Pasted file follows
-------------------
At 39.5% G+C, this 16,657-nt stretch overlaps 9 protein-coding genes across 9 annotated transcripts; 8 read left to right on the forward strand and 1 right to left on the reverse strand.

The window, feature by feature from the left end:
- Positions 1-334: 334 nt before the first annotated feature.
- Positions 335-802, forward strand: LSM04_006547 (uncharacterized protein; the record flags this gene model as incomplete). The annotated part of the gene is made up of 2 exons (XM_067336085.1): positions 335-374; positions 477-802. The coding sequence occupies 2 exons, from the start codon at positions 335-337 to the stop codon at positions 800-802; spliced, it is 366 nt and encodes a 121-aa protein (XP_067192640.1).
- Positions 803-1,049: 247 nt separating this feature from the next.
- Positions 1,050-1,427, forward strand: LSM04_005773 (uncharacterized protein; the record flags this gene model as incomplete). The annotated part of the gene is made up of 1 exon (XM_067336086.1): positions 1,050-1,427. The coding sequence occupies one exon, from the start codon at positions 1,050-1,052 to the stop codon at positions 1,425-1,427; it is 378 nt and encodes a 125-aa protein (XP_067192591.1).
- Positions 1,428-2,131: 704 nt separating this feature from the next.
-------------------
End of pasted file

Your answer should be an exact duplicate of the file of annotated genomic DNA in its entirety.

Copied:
At 39.5% G+C, this 16,657-nt stretch overlaps 9 protein-coding genes across 9 annotated transcripts; 8 read left to right on the forward strand and 1 right to left on the reverse strand.

The window, feature by feature from the left end:
- Positions 1-334: 334 nt before the first annotated feature.
- Positions 335-802, forward strand: LSM04_006547 (uncharacterized protein; the record flags this gene model as incomplete). The annotated part of the gene is made up of 2 exons (XM_067336085.1): positions 335-374; positions 477-802. The coding sequence occupies 2 exons, from the start codon at positions 335-337 to the stop codon at positions 800-802; spliced, it is 366 nt and encodes a 121-aa protein (XP_067192640.1).
- Positions 803-1,049: 247 nt separating this feature from the next.
- Positions 1,050-1,427, forward strand: LSM04_005773 (uncharacterized protein; the record flags this gene model as incomplete). The annotated part of the gene is made up of 1 exon (XM_067336086.1): positions 1,050-1,427. The coding sequence occupies one exon, from the start codon at positions 1,050-1,052 to the stop codon at positions 1,425-1,427; it is 378 nt and encodes a 125-aa protein (XP_067192591.1).
- Positions 1,428-2,131: 704 nt separating this feature from the next.